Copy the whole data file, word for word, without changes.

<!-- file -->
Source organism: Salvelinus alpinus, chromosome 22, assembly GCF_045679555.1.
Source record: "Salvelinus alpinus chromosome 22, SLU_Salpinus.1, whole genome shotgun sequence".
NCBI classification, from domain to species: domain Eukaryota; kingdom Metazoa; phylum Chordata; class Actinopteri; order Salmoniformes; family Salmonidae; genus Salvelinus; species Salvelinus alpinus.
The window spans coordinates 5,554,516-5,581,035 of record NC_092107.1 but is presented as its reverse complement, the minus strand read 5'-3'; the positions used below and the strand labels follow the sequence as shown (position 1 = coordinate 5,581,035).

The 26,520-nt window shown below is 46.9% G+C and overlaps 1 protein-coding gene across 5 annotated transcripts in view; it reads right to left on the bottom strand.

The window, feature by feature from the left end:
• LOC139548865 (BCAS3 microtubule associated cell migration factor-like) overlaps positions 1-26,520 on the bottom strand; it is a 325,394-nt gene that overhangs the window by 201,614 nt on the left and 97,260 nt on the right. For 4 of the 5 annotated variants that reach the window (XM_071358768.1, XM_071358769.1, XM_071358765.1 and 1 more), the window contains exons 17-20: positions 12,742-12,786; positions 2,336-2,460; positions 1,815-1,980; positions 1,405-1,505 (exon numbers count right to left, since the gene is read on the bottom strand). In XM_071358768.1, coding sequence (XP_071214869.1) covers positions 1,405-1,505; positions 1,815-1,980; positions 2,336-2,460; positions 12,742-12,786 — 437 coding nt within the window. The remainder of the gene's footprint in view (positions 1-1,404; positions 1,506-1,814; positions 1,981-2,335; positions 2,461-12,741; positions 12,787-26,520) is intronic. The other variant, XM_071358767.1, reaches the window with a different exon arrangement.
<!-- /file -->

Source organism: Salvelinus alpinus, chromosome 22, assembly GCF_045679555.1.
Source record: "Salvelinus alpinus chromosome 22, SLU_Salpinus.1, whole genome shotgun sequence".
NCBI classification, from domain to species: domain Eukaryota; kingdom Metazoa; phylum Chordata; class Actinopteri; order Salmoniformes; family Salmonidae; genus Salvelinus; species Salvelinus alpinus.
The window spans coordinates 5,554,516-5,581,035 of record NC_092107.1 but is presented as its reverse complement, the minus strand read 5'-3'; the positions used below and the strand labels follow the sequence as shown (position 1 = coordinate 5,581,035).

The 26,520-nt window shown below is 46.9% G+C and overlaps 1 protein-coding gene across 5 annotated transcripts in view; it reads right to left on the bottom strand.

The window, feature by feature from the left end:
• LOC139548865 (BCAS3 microtubule associated cell migration factor-like) overlaps positions 1-26,520 on the bottom strand; it is a 325,394-nt gene that overhangs the window by 201,614 nt on the left and 97,260 nt on the right. For 4 of the 5 annotated variants that reach the window (XM_071358768.1, XM_071358769.1, XM_071358765.1 and 1 more), the window contains exons 17-20: positions 12,742-12,786; positions 2,336-2,460; positions 1,815-1,980; positions 1,405-1,505 (exon numbers count right to left, since the gene is read on the bottom strand). In XM_071358768.1, coding sequence (XP_071214869.1) covers positions 1,405-1,505; positions 1,815-1,980; positions 2,336-2,460; positions 12,742-12,786 — 437 coding nt within the window. The remainder of the gene's footprint in view (positions 1-1,404; positions 1,506-1,814; positions 1,981-2,335; positions 2,461-12,741; positions 12,787-26,520) is intronic. The other variant, XM_071358767.1, reaches the window with a different exon arrangement.